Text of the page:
First of all, every story has a conflict that drives the plot forward. Start by making a written list or spreadsheet for all your actors (aka, people and organisations who have some kind of stake in the conflict your plot is about).
For each relevant actor, write down and answer the following questions:
Keep in mind that you don't necessarily have to share these worldbuilding details with your reader. After all, your reader will only have the protagonist(s)'s perspective on the other actors, which may be skewed or inaccurate to the reality of the situation the protagonist(s) find themselves in.
The beauty of this method is that you can quietly consult your notes on what's going on in the background while the protagonist does their thing. You may come to find that when you keep rich background details actively in mind, your worlds may react to your protagonist(s)'s actions in rich new ways you might not have otherwise expected.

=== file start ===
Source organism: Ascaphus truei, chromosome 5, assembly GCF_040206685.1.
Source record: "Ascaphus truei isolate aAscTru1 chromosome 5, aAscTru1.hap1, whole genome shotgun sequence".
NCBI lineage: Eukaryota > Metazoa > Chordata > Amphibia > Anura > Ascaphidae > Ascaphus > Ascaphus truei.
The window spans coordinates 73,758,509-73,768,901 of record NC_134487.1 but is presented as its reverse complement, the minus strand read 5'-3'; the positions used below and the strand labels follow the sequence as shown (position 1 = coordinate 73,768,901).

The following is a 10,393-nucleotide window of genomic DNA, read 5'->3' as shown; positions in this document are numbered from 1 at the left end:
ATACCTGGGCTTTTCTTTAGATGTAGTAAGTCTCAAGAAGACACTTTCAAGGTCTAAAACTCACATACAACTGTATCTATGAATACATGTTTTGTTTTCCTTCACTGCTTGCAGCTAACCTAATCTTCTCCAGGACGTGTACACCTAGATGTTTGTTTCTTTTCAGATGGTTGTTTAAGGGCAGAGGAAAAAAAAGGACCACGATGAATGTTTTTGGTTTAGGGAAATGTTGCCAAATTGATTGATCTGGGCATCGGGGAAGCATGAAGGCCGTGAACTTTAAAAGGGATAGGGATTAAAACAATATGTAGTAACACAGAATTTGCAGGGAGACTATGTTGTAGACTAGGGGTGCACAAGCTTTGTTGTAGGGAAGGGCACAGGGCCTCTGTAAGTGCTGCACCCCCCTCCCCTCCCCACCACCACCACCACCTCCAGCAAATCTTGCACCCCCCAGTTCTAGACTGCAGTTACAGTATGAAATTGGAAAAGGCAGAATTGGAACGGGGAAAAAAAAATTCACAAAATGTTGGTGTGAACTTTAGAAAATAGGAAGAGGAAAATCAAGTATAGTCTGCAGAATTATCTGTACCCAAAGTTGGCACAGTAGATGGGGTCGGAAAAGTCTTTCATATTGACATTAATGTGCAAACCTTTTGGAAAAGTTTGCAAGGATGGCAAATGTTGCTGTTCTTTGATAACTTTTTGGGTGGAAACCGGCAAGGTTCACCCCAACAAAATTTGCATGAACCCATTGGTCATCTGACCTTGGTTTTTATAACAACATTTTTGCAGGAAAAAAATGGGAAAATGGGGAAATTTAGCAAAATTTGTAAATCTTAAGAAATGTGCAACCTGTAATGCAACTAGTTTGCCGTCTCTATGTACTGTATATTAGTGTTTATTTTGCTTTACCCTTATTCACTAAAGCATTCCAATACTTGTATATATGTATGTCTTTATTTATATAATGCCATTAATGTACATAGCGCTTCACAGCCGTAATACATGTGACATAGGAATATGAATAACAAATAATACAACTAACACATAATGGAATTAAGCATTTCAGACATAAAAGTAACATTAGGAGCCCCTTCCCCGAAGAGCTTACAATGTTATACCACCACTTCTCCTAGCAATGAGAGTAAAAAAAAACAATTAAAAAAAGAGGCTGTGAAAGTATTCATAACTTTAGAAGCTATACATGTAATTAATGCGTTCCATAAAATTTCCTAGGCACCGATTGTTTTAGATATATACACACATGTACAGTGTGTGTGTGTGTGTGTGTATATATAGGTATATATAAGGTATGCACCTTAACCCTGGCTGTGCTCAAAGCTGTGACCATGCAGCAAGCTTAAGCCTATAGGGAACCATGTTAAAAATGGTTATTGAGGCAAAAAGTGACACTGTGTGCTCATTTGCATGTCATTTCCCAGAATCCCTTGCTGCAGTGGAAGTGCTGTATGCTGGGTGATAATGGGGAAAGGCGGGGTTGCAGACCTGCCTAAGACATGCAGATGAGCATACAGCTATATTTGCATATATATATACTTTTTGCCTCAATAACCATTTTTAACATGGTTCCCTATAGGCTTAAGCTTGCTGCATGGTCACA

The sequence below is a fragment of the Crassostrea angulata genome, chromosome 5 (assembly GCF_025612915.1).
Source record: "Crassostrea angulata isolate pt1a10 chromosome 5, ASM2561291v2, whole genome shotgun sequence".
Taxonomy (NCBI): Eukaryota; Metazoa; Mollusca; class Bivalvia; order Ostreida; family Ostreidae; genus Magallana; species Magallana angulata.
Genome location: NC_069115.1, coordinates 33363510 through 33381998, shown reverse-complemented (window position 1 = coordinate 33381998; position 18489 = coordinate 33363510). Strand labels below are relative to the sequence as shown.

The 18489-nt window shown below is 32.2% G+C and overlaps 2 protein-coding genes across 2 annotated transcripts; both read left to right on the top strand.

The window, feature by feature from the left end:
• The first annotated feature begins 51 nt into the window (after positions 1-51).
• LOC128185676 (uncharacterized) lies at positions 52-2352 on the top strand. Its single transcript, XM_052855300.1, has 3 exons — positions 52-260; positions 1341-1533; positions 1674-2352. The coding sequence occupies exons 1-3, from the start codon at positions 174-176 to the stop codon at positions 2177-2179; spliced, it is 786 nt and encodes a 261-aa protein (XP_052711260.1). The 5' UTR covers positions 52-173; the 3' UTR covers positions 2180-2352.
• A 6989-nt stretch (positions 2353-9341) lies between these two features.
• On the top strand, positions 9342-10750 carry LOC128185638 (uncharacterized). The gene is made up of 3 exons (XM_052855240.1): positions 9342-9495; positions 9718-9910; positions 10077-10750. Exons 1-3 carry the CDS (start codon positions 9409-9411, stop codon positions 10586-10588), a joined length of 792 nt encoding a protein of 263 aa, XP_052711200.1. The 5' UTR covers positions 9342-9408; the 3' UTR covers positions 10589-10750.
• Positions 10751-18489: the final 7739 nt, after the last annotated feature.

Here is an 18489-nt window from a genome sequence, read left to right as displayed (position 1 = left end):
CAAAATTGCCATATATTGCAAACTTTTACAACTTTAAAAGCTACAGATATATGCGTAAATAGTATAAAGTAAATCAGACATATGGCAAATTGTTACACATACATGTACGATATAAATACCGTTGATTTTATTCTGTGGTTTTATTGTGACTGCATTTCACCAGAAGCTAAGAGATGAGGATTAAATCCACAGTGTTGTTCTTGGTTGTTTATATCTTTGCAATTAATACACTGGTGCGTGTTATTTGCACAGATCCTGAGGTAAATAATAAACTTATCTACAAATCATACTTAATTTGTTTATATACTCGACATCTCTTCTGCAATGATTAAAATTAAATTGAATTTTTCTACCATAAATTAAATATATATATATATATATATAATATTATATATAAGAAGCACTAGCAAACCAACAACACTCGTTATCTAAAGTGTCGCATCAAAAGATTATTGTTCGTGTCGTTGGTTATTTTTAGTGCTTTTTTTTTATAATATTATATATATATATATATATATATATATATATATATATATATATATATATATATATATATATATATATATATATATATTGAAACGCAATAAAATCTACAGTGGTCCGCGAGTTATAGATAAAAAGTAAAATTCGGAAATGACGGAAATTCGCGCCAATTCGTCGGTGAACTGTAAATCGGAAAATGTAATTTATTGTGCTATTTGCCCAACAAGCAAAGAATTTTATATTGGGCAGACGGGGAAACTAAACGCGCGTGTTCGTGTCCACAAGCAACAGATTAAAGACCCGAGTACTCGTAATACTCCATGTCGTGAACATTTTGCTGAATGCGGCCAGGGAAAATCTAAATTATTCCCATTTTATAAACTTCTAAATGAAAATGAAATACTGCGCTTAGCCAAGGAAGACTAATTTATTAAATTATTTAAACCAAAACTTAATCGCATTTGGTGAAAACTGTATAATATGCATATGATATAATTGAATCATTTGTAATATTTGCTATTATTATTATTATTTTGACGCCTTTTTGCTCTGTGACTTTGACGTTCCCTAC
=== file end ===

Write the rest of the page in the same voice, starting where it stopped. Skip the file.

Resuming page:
While any writer worth their salt will be attached and invested in the actions of their characters, it is important to keep in mind that your characters are not you.
They have lived their own lives and have their own diverse set of experiences that shape how they interact with the world around them. Consider how those experiences might influence your characters to do things you personally might not necessarily agree with.
It is easy to write a character who you see as morally upstanding and always does the right thing as you might see it. However, as sci-fi writers we are often in the business of writing about people who grew up on worlds that are nothing like ours.